The Witchlight Misfits explore the Feywild, collecting birdcages and keys, making friends and creating enemies. And one of us dies.
When last we left our heroes, we finally made it into the Feywild. So as not to incriminate myself, we will not discuss how we got into the Feywild. Snitches get Stitches! Once in the Fey, we were overwhelmed by the dramatic vibrancy of the land, designed to inundate and assault the senses. And then we were almost overwhelmed by the dramatic nature of the land, designed to confuse, harass, and annoy one’s sensibilities. We were nearly drowned by capriciously rising swamp water, waylaid by bunny bandits who wanted to steal our most precious memories, and plagued by nightmares that left us exhausted in the morning.
After our first dismal day, a new day dawns (or not, it’s kinda always twilight here in the Fey), but not all of us are here to enjoy it. Daithi, the dimwitted eladrin barbarian, is missing! I reality, his player couldn’t make it to the table this week, so we are playing without him. This in and of itself feels weird. I know that this happens all the time, but in my primary campaign, we don’t play unless we are all there. It’s a Musketeer thing; all for one, and one for all. But here in the Adventurer’s League it’s the world waits for no man; keep up or we’ll leave you behind. Fortunately for our characters, we are not concerned. It’s the Feywild; he’ll turn up somewhere.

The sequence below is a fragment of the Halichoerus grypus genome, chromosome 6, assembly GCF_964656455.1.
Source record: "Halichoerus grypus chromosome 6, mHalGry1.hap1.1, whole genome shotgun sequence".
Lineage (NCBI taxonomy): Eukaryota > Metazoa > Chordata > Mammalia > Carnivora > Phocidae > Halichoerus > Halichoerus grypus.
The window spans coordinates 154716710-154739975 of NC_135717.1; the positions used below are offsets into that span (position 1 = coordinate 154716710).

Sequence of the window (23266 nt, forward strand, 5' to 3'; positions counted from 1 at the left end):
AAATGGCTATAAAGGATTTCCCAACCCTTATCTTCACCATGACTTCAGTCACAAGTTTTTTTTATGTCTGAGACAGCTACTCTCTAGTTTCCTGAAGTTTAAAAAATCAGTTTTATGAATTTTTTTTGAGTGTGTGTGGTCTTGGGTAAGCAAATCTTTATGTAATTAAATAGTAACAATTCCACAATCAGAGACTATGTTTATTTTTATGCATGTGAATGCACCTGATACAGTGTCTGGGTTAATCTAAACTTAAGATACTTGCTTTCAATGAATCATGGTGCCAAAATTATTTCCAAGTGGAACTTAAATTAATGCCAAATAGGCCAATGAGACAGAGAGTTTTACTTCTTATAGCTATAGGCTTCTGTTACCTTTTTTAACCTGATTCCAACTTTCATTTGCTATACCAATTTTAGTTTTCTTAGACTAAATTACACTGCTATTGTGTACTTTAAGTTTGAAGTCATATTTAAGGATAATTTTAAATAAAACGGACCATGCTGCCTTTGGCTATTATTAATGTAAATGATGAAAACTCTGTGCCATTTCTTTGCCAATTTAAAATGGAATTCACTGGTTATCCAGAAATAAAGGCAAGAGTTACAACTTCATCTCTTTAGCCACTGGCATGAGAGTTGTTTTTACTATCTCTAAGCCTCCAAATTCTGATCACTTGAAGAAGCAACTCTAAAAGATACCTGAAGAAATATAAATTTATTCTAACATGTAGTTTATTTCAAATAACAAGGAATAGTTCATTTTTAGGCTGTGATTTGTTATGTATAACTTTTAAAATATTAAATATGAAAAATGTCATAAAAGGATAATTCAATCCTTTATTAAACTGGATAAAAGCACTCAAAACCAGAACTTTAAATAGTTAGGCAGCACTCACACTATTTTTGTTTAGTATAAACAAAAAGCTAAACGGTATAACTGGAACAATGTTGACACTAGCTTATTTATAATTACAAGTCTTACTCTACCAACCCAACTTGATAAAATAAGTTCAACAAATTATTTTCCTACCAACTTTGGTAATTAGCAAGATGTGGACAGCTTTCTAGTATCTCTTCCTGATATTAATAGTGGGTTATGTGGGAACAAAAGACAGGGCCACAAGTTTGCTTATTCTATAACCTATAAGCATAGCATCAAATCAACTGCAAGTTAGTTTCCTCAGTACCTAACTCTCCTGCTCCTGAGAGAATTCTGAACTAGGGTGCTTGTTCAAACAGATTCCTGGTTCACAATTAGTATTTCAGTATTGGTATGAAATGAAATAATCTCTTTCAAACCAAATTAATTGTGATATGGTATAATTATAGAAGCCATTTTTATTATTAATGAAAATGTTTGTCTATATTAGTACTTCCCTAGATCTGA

We are on the hunt for a hot air balloon that may have crashed somewhere “over there”. I am not leading the party, as is my paladin right, because I will purposefully lead them astray since part of my Feywild punishment is that I have no sense of direction. But this is not a secret within the group and they wisely keep me in the middle of the pack.
When we arrive at where the balloon should be, we come across an old, ruined, and slanty tower. This tower, like its sister in Pisa, leans at a seemingly impossible angle. Dangling from the top is the remnants of a mangled balloon and a wicket basket. A voice from the basket pleads for help.
Scores of sharp sticks surround the structure, and several somnambulistic snakes are set to strike at the slightest sound. I’m about to breech the brambles and liberate the botched balloonist, when the blasted brownies blurt out, “We fly up and rescue him!” I vow that in any campaign I run, I will never allow a flying playable race; they just break the game.
So, while all us dirtsuckers who are shackled to ground stand around with our thumbs up our posteriors, the three fairies, and their pet owl who is “helping”, haul a birdcage out of the balloon (don’t even get me started again on the carrying capacities of tiny creatures), and place it firmly on terra firma. Inside the birdcage is the most dapper, most dashing, most debonair, most esteemed, most mustachioed fairie dragon in all the realms and beyond. May I present Sir Talavar, Most Noble Knight of the Seelie Court and Personal Champion of the Summer Queen, Titania.